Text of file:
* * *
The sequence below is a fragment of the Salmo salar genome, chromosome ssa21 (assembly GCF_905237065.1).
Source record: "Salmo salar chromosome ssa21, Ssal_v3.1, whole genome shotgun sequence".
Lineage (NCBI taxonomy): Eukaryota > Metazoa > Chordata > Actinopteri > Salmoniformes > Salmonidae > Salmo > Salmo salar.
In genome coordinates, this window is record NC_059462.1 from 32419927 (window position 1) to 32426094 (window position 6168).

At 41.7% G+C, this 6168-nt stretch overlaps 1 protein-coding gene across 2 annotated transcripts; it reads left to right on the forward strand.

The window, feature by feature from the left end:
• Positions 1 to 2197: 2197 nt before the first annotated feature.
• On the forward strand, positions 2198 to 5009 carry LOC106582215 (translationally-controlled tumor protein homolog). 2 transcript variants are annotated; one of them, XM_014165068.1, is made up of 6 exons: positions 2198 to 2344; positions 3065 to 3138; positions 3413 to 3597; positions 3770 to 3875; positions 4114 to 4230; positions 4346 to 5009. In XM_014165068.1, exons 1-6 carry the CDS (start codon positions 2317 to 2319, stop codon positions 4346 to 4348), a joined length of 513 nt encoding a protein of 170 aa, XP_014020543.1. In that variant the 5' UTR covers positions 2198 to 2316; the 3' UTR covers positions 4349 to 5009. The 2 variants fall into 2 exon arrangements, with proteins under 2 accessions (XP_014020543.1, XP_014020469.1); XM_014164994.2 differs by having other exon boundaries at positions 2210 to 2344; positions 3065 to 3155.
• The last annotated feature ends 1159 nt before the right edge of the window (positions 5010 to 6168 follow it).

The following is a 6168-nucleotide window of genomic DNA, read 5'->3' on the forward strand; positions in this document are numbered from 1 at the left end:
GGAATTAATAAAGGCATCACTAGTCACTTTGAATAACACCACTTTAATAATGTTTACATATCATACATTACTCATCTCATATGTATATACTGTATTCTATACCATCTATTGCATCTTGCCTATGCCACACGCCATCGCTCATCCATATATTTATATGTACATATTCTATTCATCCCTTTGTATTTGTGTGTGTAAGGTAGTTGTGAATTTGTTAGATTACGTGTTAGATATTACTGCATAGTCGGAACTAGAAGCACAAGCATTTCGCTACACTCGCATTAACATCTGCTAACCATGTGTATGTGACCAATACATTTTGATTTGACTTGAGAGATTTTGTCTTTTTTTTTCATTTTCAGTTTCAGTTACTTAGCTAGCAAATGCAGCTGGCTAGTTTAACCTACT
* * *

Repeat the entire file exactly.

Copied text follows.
The sequence below is a fragment of the Salmo salar genome, chromosome ssa21 (assembly GCF_905237065.1).
Source record: "Salmo salar chromosome ssa21, Ssal_v3.1, whole genome shotgun sequence".
Lineage (NCBI taxonomy): Eukaryota > Metazoa > Chordata > Actinopteri > Salmoniformes > Salmonidae > Salmo > Salmo salar.
In genome coordinates, this window is record NC_059462.1 from 32419927 (window position 1) to 32426094 (window position 6168).

At 41.7% G+C, this 6168-nt stretch overlaps 1 protein-coding gene across 2 annotated transcripts; it reads left to right on the forward strand.

The window, feature by feature from the left end:
• Positions 1 to 2197: 2197 nt before the first annotated feature.
• On the forward strand, positions 2198 to 5009 carry LOC106582215 (translationally-controlled tumor protein homolog). 2 transcript variants are annotated; one of them, XM_014165068.1, is made up of 6 exons: positions 2198 to 2344; positions 3065 to 3138; positions 3413 to 3597; positions 3770 to 3875; positions 4114 to 4230; positions 4346 to 5009. In XM_014165068.1, exons 1-6 carry the CDS (start codon positions 2317 to 2319, stop codon positions 4346 to 4348), a joined length of 513 nt encoding a protein of 170 aa, XP_014020543.1. In that variant the 5' UTR covers positions 2198 to 2316; the 3' UTR covers positions 4349 to 5009. The 2 variants fall into 2 exon arrangements, with proteins under 2 accessions (XP_014020543.1, XP_014020469.1); XM_014164994.2 differs by having other exon boundaries at positions 2210 to 2344; positions 3065 to 3155.
• The last annotated feature ends 1159 nt before the right edge of the window (positions 5010 to 6168 follow it).

The following is a 6168-nucleotide window of genomic DNA, read 5'->3' on the forward strand; positions in this document are numbered from 1 at the left end:
GGAATTAATAAAGGCATCACTAGTCACTTTGAATAACACCACTTTAATAATGTTTACATATCATACATTACTCATCTCATATGTATATACTGTATTCTATACCATCTATTGCATCTTGCCTATGCCACACGCCATCGCTCATCCATATATTTATATGTACATATTCTATTCATCCCTTTGTATTTGTGTGTGTAAGGTAGTTGTGAATTTGTTAGATTACGTGTTAGATATTACTGCATAGTCGGAACTAGAAGCACAAGCATTTCGCTACACTCGCATTAACATCTGCTAACCATGTGTATGTGACCAATACATTTTGATTTGACTTGAGAGATTTTGTCTTTTTTTTTCATTTTCAGTTTCAGTTACTTAGCTAGCAAATGCAGCTGGCTAGTTTAACCTACT